Selecting a website development platform

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Friday, 27 April 2007

We are often asked why Webdragon uses an open-source LAMP (Linux/Apache/MySQL/PHP) platform for its technology. Much to the amazement of the person who poses the question, the answer is always quite simple. It has nothing to do with advocacy of open-source software or begetting the downfall of Microsoft. Instead, we use LAMP because it is the platform that Webdragon's founding developers know best.

It seems that a great many software development companies/organisations/individuals place a great deal of emphasis on the selection of the correct platform, without first asking themselves, What platform are we actually familiar with? While an enormous amount rides on the correct selection of platform, whether you choose ASP.Net, Java/J2EE, LAMP etc., what the developers are familiar with should be the single most important thing in making that selection.

Obviously each platform has its advantages and disadvantages. It has been claimed innumerable times that Ruby on Rails is a language-platform combination that facilitates extremely rapid development cycles. But are developers that willing to throw the baby out with the bathwater in failing to acknowledge that, while taking on a new language that may prove to be fast in the long term, in the short term they are throwing away the years of experience they have acquired in their language(s) of choice? It seems as illusory as any false economy (opens in new window) could be.

One of the areas where choice of platform can play a crucial role is in interoperability. If your application needs a live connection to an Exchange server, then ASP.Net is probably a good bet. But with that said, it is also the case that for less proprietary needs, this is exactly the job for which the early 2000s fad of web services and XML actually proves useful. If you need to interact with an obscure data dump produced by an equally obscure Java module, then write clever code that manipulates the data for you. If you actually have control over the data, then use an XML schema that is universally understood and maintained. Rather than instantly running off and purchasing "Java for idiots", perhaps consider the employment of the resources found between your ears (and cultivated over many years) and actually writing good code that does the job efficiently, in your preferred platform.

We remember only a few months ago hearing of a large corporation which decided it was time to switch from Macromedia Coldfusion to J2EE. Why would they choose to port hundreds of thousands of lines of existing code to a completely incompatible platform? Because they had heard how easy it is build portable code using J2EE, and, gosh, would they look professional after that! There was one problem, however: none of the developers knew the first thing about writing Java code, let alone porting hundreds of living, fully tested applications to a foreign platform. Even worse was that the managers who were chiefly responsible for the switch did not think that any particular prudence was required in the change over. It all seemed too obvious with foresight: With J2EE so easy and so portable, who would even need training, let alone a transition period? If only hindsight were so kind.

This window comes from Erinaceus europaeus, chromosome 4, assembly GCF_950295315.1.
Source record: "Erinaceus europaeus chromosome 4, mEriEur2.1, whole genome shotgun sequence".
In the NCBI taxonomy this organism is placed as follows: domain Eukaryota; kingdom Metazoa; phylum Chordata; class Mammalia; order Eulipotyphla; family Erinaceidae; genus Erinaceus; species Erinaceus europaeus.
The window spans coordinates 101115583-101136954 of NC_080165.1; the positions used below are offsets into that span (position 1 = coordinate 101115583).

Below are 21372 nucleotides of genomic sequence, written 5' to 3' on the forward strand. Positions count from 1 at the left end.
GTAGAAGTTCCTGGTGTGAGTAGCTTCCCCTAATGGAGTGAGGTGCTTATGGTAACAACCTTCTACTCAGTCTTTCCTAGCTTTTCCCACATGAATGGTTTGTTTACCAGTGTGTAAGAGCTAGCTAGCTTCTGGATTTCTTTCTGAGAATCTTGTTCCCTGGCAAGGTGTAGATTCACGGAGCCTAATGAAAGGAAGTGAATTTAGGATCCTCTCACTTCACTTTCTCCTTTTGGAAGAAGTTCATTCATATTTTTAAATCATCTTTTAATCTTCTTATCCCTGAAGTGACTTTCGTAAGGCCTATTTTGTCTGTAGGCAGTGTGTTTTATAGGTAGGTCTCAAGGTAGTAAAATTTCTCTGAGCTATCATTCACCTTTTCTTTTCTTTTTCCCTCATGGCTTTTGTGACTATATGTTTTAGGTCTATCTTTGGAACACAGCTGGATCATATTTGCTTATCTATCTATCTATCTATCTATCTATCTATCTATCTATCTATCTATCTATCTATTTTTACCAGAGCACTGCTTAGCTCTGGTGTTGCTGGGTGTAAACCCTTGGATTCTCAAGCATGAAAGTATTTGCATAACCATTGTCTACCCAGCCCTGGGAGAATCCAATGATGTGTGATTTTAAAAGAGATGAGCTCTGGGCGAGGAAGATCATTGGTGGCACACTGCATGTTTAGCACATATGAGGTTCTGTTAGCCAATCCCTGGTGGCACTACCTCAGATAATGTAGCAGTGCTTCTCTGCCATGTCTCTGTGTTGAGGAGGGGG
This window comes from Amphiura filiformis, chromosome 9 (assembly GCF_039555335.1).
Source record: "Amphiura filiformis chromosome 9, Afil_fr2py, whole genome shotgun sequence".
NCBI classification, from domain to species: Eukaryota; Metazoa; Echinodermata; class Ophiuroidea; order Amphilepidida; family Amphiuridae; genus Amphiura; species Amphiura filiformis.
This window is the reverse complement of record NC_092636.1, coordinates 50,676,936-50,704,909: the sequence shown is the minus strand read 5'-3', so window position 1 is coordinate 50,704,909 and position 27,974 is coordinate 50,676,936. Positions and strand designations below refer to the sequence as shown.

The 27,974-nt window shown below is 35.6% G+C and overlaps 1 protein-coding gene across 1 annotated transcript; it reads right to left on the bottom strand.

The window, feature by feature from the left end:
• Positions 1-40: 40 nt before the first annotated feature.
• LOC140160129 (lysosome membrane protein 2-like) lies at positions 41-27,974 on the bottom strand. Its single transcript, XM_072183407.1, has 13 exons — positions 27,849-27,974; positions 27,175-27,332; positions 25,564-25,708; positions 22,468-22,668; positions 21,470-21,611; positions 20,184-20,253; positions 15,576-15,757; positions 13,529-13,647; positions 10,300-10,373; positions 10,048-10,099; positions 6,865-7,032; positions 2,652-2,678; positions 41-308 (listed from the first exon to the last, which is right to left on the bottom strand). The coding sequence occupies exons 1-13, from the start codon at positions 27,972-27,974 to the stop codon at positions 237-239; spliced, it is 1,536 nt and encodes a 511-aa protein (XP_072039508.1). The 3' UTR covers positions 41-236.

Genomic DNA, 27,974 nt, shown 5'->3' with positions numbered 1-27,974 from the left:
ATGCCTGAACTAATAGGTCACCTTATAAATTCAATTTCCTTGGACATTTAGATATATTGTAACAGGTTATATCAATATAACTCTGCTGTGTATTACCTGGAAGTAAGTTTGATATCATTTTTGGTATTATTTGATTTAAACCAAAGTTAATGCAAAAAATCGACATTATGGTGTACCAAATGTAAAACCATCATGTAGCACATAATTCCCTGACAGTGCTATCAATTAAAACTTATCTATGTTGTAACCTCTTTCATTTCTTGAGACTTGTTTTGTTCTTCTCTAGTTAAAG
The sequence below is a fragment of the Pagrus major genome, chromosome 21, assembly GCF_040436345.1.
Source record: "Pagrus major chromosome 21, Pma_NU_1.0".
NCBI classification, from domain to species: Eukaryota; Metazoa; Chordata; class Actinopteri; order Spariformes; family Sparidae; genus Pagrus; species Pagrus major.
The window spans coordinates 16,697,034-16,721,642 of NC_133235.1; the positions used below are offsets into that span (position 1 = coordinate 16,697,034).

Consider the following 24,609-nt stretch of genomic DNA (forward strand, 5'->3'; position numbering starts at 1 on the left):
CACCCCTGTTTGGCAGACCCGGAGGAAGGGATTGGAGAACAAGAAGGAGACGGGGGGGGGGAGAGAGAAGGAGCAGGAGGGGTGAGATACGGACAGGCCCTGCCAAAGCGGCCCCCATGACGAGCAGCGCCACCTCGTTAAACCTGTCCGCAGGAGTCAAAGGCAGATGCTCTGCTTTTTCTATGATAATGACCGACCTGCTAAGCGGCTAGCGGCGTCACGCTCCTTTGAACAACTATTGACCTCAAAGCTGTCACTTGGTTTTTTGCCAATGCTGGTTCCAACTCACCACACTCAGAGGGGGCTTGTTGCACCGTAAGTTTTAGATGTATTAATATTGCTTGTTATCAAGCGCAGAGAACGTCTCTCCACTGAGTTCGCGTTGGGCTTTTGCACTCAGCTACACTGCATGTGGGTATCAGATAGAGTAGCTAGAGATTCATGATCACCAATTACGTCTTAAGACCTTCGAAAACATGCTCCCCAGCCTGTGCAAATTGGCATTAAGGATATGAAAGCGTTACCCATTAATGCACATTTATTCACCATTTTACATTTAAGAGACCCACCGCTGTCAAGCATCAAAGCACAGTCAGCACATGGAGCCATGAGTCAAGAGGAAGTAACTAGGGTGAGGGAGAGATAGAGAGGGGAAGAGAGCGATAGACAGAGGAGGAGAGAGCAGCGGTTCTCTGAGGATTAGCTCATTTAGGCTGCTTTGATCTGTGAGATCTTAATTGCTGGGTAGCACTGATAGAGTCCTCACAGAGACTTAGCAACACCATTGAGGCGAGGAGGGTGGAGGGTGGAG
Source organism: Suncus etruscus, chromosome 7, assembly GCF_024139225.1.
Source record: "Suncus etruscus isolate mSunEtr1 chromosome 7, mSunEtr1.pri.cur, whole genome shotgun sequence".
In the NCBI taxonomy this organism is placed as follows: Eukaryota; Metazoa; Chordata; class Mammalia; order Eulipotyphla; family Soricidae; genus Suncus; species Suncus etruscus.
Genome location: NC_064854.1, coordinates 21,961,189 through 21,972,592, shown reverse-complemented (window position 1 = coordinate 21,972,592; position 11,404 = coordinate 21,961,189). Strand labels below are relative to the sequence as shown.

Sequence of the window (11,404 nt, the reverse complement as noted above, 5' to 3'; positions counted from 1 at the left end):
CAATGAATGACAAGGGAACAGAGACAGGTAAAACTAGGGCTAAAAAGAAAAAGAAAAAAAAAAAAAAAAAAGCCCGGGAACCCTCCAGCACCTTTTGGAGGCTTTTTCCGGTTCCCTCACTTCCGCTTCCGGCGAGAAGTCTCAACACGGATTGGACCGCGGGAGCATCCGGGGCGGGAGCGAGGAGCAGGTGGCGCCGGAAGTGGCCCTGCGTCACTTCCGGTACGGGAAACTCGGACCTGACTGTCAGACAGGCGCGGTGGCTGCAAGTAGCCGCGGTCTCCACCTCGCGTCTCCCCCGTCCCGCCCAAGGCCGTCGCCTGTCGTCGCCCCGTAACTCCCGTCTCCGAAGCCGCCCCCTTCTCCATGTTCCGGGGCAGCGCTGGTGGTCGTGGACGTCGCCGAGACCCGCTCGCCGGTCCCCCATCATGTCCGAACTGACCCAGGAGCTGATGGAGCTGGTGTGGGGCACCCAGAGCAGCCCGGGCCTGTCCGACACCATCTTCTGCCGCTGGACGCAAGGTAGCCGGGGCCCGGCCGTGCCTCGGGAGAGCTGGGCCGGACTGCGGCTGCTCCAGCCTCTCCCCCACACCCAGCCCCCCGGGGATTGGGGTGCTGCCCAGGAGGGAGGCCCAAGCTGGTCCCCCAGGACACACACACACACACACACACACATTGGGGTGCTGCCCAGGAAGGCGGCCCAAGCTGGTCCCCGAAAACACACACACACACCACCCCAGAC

At another reasonably sized firm, many hundreds of thousands of dollars had been expended in developing a technology platform in a relatively obscure language. At face value, this might seem an unlikely candidate for success, but with reference to the continuation of the story, it is positively brimming with potential at this point. Rather than continue development in this language, or freeze the project and port it to another language (itself a daunting task (opens in new window)), the firm in question decided to begin porting the project to ASP.Net, and to develop and distribute both versions simultaneously. While most developers find it hard enough to cope with bugs inherent in simple mistakes in code and application logic in one implementation of a piece of software, it is a nightmare to deal with the same problem in two different languages, where a bug uncovered in one implementation may be the result of an error in that implementation's code, or in the application logic common to both implementations.

Coming back to the original question so often posed of Webdragon, the chief reason WebdragonCMS is developed in PHP on a LAMP platform is that it is what we know best. And that is the best way to ensure that we are delivering the highest quality code possible to the clients who use our software.

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